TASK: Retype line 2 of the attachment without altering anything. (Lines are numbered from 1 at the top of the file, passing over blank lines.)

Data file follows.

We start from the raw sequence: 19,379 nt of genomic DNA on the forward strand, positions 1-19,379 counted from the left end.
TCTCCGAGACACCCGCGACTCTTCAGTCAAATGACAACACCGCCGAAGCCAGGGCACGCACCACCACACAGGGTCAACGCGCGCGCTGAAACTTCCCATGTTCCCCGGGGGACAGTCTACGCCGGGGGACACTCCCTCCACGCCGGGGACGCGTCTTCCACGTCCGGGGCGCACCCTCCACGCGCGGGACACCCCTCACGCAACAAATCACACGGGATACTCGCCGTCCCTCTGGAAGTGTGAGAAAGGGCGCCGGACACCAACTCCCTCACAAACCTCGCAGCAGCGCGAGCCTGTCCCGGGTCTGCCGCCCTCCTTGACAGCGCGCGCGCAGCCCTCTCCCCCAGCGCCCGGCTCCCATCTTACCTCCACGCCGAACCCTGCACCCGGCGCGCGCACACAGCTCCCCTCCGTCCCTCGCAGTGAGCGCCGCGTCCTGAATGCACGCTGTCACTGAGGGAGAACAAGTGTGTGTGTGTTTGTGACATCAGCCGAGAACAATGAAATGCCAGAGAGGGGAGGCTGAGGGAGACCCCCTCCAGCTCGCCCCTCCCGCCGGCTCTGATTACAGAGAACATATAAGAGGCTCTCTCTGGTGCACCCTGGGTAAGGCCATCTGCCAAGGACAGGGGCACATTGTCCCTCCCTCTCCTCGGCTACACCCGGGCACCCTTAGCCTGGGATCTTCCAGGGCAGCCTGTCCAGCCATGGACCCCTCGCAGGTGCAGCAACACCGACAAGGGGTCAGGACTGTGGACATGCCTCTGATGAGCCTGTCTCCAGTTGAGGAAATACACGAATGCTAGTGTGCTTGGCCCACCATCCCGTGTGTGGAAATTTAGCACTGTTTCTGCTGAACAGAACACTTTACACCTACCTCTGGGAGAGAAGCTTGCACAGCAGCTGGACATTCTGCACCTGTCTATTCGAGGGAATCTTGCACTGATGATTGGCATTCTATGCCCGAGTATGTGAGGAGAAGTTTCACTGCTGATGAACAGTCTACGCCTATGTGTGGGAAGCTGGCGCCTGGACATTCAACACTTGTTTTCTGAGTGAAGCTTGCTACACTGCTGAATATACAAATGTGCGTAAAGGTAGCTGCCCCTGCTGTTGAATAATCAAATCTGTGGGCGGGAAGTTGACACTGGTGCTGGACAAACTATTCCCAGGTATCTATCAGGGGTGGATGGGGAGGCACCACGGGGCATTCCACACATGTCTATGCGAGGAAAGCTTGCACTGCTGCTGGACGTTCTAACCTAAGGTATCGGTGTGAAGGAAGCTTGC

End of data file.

TCTCCGAGACACCCGCGACTCTTCAGTCAAATGACAACACCGCCGAAGCCAGGGCACGCACCACCACACAGGGTCAACGCGCGCGCTGAAACTTCCCATGTTCCCCGGGGGACAGTCTACGCCGGGGGACACTCCCTCCACGCCGGGGACGCGTCTTCCACGTCCGGGGCGCACCCTCCACGCGCGGGACACCCCTCACGCAACAAATCACACGGGATACTCGCCGTCCCTCTGGAAGTGTGAGAAAGGGCGCCGGACACCAACTCCCTCACAAACCTCGCAGCAGCGCGAGCCTGTCCCGGGTCTGCCGCCCTCCTTGACAGCGCGCGCGCAGCCCTCTCCCCCAGCGCCCGGCTCCCATCTTACCTCCACGCCGAACCCTGCACCCGGCGCGCGCACACAGCTCCCCTCCGTCCCTCGCAGTGAGCGCCGCGTCCTGAATGCACGCTGTCACTGAGGGAGAACAAGTGTGTGTGTGTTTGTGACATCAGCCGAGAACAATGAAATGCCAGAGAGGGGAGGCTGAGGGAGACCCCCTCCAGCTCGCCCCTCCCGCCGGCTCTGATTACAGAGAACATATAAGAGGCTCTCTCTGGTGCACCCTGGGTAAGGCCATCTGCCAAGGACAGGGGCACATTGTCCCTCCCTCTCCTCGGCTACACCCGGGCACCCTTAGCCTGGGATCTTCCAGGGCAGCCTGTCCAGCCATGGACCCCTCGCAGGTGCAGCAACACCGACAAGGGGTCAGGACTGTGGACATGCCTCTGATGAGCCTGTCTCCAGTTGAGGAAATACACGAATGCTAGTGTGCTTGGCCCACCATCCCGTGTGTGGAAATTTAGCACTGTTTCTGCTGAACAGAACACTTTACACCTACCTCTGGGAGAGAAGCTTGCACAGCAGCTGGACATTCTGCACCTGTCTATTCGAGGGAATCTTGCACTGATGATTGGCATTCTATGCCCGAGTATGTGAGGAGAAGTTTCACTGCTGATGAACAGTCTACGCCTATGTGTGGGAAGCTGGCGCCTGGACATTCAACACTTGTTTTCTGAGTGAAGCTTGCTACACTGCTGAATATACAAATGTGCGTAAAGGTAGCTGCCCCTGCTGTTGAATAATCAAATCTGTGGGCGGGAAGTTGACACTGGTGCTGGACAAACTATTCCCAGGTATCTATCAGGGGTGGATGGGGAGGCACCACGGGGCATTCCACACATGTCTATGCGAGGAAAGCTTGCACTGCTGCTGGACGTTCTAACCTAAGGTATCGGTGTGAAGGAAGCTTGC